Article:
- The benefits of plastic
- Stretchable plastic enables flexible electronics and robotics
- Smart, self-sterilising plastic film kills viruses using UV light
- Electronic skin can help create robots with human-like sensitivity
- Eco-friendly plastic can instantly self-heal when damaged
- Closing thoughts
While there is no doubt that the emissions generated to produce plastic and the problems surrounding their disposal are literally insurmountable, we can all agree that plastics have certainly provided countless benefits in terms of convenience, versatility, durability, and hygiene. And recent developments have shown that they can be of even more value when combined with electronic systems like synaptic transistors, biological processes, and robotics, leading to exciting new frontiers in plastics.
The benefits of plastic
Around 1600 BC, the ancient Mesoamericans first processed natural rubber into various items and figurines. Then we started experimenting with waxes, natural resins, and polymers. In the 19th century, modern thermoplastics were developed, and with each passing decade our reliance on this material has grown. Currently, hundreds of types of plastic and rubber materials are commercially available and are used in a myriad of ways, day in and day out, in everything we do.
In 2021, the global plastic market was valued at $593.00 billion, and between 2022 and 2030 it is expected to expand at a compound annual growth rate (CAGR) of 3.7 per cent.Grand View Research
Almost every aspect of our daily lives involves plastic. Think shoes, bags, and clothing, and also the household appliances we use, the cars we drive, the electronic devices we depend on at work, food packaging, surgical equipment… the list is endless. Plastics also provide mobility and autonomy for people with disabilities – and let’s not forget that plastic has made the modern-day microchip possible. Can you imagine a world without it? In comparison to competing materials, plastic is very resource-efficient and has a significant strength-to-weight ratio. It has high ductility, toughness, bio-inertness, corrosion resistance, excellent thermal and electrical insulation, and outstanding durability at a relatively low lifetime cost. Technological progress like we’ve experienced in the past century would not have been possible without the invention of plastics. Here are some numbers: according to Grand View Research, the global plastic market was valued at $593.00 billion in 2021, and between 2022 and 2030, it is expected to expand at a compound annual growth rate (CAGR) of 3.7 per cent.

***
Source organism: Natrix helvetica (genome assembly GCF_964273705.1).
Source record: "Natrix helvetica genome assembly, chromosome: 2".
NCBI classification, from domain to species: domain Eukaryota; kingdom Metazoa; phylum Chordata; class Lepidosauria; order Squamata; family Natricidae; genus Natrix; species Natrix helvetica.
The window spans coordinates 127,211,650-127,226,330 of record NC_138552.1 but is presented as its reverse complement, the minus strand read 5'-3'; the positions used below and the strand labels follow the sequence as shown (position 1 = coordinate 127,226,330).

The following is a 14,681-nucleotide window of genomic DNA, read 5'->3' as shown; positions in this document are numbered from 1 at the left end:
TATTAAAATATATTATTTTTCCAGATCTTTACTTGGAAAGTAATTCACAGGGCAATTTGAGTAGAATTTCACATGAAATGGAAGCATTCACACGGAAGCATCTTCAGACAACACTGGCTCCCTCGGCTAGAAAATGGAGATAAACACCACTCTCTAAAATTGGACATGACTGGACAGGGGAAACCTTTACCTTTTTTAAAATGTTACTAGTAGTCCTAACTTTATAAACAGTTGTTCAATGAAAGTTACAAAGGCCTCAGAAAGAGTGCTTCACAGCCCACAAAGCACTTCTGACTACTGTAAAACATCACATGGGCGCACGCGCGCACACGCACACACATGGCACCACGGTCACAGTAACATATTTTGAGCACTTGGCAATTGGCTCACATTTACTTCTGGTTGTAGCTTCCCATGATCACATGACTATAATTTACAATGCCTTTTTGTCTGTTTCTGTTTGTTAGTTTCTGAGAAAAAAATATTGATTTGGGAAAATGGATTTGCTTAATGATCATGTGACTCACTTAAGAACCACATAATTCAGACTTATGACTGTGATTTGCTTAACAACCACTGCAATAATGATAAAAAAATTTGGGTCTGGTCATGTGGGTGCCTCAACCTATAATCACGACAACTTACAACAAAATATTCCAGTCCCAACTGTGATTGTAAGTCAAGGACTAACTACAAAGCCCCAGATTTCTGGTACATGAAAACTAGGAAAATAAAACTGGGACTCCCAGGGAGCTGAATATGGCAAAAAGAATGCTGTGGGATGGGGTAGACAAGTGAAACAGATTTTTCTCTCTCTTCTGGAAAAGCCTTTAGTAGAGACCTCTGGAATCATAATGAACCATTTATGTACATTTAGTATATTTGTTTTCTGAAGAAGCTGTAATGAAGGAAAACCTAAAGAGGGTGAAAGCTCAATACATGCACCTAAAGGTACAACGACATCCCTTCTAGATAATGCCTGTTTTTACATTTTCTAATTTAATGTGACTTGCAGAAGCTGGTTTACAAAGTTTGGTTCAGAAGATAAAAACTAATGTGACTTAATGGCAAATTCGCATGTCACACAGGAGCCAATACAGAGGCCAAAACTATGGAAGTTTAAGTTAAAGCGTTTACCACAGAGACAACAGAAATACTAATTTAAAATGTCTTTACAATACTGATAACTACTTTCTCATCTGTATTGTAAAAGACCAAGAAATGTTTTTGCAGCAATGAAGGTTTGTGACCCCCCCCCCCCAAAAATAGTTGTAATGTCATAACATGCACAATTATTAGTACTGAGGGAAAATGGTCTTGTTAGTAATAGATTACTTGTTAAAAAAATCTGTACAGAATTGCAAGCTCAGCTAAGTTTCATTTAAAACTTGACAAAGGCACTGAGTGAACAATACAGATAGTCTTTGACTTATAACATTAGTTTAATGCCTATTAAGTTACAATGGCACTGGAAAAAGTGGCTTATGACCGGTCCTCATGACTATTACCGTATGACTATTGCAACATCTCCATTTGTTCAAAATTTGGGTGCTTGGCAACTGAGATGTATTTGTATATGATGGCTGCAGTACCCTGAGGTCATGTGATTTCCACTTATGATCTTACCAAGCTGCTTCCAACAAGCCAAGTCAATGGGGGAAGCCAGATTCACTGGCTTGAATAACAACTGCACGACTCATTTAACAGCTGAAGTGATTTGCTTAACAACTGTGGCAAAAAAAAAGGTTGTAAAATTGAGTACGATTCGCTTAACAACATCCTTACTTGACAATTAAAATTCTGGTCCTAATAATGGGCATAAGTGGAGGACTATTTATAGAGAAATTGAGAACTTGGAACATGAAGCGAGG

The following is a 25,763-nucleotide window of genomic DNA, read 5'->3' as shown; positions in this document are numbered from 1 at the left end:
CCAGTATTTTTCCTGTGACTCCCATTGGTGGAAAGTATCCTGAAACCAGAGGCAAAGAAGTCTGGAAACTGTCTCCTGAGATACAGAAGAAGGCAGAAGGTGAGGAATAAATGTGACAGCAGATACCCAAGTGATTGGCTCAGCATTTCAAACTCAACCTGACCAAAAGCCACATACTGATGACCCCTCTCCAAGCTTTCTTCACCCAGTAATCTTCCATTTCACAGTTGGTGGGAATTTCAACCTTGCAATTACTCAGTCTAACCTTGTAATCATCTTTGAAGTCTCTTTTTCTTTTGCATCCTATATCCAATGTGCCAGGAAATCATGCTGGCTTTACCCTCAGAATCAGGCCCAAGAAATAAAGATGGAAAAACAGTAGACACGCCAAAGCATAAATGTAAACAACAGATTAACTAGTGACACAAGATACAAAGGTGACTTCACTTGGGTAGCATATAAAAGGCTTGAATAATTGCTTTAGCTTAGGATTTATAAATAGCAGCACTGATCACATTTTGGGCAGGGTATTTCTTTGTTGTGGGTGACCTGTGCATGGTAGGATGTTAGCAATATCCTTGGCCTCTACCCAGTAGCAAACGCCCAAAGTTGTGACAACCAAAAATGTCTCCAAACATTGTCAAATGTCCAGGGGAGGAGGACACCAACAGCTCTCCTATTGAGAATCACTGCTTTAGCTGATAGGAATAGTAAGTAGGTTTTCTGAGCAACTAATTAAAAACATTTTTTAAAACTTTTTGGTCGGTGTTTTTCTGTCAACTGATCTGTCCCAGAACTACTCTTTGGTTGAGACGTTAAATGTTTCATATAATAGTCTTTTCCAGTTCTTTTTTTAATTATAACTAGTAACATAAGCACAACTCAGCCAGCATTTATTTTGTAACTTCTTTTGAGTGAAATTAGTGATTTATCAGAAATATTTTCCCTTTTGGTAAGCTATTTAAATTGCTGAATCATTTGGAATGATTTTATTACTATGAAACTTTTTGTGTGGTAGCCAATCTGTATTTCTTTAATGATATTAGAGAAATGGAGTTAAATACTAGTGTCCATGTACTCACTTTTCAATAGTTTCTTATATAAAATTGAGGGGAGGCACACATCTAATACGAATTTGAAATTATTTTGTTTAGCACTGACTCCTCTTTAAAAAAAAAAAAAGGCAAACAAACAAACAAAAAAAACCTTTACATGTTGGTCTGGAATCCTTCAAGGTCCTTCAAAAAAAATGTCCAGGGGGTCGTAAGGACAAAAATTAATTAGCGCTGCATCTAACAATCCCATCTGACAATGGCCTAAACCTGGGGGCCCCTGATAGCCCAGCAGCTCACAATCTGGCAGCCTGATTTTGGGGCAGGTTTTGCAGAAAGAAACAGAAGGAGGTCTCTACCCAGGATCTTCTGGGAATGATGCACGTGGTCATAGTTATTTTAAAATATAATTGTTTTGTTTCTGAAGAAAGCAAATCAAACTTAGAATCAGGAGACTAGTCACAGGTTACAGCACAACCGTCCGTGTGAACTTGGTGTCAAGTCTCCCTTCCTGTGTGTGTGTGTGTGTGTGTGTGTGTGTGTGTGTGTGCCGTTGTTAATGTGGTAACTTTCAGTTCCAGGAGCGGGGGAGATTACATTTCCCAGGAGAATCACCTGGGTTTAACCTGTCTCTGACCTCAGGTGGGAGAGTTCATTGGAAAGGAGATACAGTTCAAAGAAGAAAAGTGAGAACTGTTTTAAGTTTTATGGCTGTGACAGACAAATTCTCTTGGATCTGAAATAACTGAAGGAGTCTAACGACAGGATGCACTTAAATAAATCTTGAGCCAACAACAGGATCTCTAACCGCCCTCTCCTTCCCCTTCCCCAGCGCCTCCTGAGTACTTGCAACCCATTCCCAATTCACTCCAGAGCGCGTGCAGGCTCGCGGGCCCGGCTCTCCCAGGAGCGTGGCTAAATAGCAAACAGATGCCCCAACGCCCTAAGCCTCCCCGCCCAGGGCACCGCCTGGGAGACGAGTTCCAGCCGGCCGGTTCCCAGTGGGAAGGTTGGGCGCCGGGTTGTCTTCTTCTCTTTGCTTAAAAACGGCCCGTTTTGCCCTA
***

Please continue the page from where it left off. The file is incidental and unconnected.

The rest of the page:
Some incredible recent innovations in, and novel applications of, plastic include highly stretchable and flexible foundations for soft robotics, self-sterilising plastic film that kills a myriad of viruses, electronic skin that can ‘feel’ pressure and even pain, and eco-friendly plastic that can instantly self-heal when damaged.
Stretchable plastic enables flexible electronics and robotics
Using ‘controlled crystallisation’, researchers at the University of Texas at Austin have created a type of plastic – inspired by living organisms – that is soft and stretchy in some areas, yet hard and rigid in others. Using only light and a catalyst that changes molecular properties like elasticity and hardness, the researchers managed to create a plastic-like material that is 10 times tougher than natural rubber and – unlike other mixed materials – doesn’t break or tear when stretched. The researchers started out with a small molecule that binds with other, similar molecules to form polymers resembling those used in common types of plastic. They then added a catalyst that, when exposed to blue LEDs, resulted in the formation of more rigid material in the exposed parts of the polymer, while the unexposed parts remained soft and stretchy.